Variables and DOS windows

@sync doesn't do that.

If you run 10 external commands then they'll always be run one after another, whether or not you use @sync.

@sync is only relevant if you are mixing internal and external commands. In the current version of Opus, if you don't put @sync before external commands then they may be run in parallel with internal commands, but none of the examples in this thread use any internal commands so @sync isn't relevant here.

It's looking like the next version of Opus will finally make @sync the default so that you no longer need it. I think this will be far more sensible as people generally expect a list of commands to be run in series.

{destpath$} path will turn into the destination file display's path, if there is a destination file display. If there isn't one then {destpath$} will cause you to be prompted for a destination directory that the function will work with. Because of the $ at the end the {destpath$} code means "NEED destination path".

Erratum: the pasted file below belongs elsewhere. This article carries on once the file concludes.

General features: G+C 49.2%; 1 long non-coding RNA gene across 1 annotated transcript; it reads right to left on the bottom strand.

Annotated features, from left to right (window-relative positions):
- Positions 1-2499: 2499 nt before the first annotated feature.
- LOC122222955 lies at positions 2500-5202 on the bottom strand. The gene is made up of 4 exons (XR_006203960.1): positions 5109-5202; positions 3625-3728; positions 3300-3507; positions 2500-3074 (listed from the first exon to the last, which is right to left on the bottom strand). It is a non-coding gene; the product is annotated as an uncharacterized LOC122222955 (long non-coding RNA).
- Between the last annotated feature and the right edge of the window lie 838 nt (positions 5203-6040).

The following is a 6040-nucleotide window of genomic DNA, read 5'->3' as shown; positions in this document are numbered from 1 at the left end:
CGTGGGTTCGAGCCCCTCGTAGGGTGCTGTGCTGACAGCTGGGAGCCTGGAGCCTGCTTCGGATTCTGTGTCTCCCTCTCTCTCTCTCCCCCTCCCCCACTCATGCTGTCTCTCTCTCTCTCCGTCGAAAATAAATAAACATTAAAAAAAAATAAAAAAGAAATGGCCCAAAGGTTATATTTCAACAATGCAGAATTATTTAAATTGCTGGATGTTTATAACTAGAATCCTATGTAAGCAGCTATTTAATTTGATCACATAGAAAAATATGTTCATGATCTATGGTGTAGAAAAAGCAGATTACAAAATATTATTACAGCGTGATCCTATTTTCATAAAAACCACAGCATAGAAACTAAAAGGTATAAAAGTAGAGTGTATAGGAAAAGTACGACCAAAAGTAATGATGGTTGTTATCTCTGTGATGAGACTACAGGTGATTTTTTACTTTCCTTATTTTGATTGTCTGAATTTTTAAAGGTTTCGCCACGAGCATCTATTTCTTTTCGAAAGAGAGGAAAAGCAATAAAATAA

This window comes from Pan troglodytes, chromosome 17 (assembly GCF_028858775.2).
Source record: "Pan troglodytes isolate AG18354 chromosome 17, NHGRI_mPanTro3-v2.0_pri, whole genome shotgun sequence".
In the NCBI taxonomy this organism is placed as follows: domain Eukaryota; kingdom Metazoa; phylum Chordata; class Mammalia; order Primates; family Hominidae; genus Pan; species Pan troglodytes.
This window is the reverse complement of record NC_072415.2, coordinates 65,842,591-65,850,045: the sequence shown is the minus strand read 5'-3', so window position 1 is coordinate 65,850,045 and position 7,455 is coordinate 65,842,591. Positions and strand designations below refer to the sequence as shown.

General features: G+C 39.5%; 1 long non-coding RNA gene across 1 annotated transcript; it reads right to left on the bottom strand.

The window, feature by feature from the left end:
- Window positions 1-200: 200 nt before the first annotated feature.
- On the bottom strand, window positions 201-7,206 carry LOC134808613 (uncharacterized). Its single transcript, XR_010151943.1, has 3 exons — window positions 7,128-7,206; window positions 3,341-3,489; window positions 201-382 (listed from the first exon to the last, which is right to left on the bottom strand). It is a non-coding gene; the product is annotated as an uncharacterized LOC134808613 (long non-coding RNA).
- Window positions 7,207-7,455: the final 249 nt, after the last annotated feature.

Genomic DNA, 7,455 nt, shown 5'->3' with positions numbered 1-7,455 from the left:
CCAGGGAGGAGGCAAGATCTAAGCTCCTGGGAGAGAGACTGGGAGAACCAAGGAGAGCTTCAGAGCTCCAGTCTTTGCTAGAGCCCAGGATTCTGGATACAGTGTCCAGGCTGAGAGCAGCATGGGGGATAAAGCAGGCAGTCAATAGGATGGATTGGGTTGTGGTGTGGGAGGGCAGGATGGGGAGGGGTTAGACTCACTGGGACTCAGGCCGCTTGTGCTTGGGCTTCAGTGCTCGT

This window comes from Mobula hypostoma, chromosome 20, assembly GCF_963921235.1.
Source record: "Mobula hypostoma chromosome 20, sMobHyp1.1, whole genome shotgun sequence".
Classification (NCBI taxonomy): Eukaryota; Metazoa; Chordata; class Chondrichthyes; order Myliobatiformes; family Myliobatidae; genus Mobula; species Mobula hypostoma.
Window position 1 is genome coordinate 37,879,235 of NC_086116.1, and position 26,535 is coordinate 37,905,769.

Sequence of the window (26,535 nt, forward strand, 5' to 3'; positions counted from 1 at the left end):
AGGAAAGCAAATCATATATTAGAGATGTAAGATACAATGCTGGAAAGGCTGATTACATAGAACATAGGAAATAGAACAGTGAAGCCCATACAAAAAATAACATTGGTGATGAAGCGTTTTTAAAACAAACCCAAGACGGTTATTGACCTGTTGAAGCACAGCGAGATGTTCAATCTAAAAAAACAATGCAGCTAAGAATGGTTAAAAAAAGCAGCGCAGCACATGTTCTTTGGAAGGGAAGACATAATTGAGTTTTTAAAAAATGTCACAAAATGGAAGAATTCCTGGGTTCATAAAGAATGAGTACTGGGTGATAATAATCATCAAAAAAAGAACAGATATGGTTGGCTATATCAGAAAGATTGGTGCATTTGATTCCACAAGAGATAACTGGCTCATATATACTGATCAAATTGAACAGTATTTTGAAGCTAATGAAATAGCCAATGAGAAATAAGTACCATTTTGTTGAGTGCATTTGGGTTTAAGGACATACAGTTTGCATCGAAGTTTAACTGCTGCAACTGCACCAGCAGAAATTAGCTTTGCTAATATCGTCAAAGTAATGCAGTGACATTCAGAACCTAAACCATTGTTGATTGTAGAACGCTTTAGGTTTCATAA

If you use {destpath} ("WANT destination path") instead then it will turn into the destination path if there is one and into an empty string if there isn't one, without prompting you.

You must have had another lister window open. Source and destination are not restricted to the two sides of a dual-display lister. If you have two single-display lister windows open then one will be a source and the other a destination. There's a video in the Tutorials section which expains how all of this works:

[Working with multiple Opus windows/listers (video tutorial))

It might be as a result of using "dopusrt /cmd" before your Go commands. If you're using Opus 9 you should remove the "dopusrt /cmd" stuff and, at least until the next version, prefix all external command lines with @sync if you are mixing external commands (e.g. lame.exe) with internal commands (e.g. Go).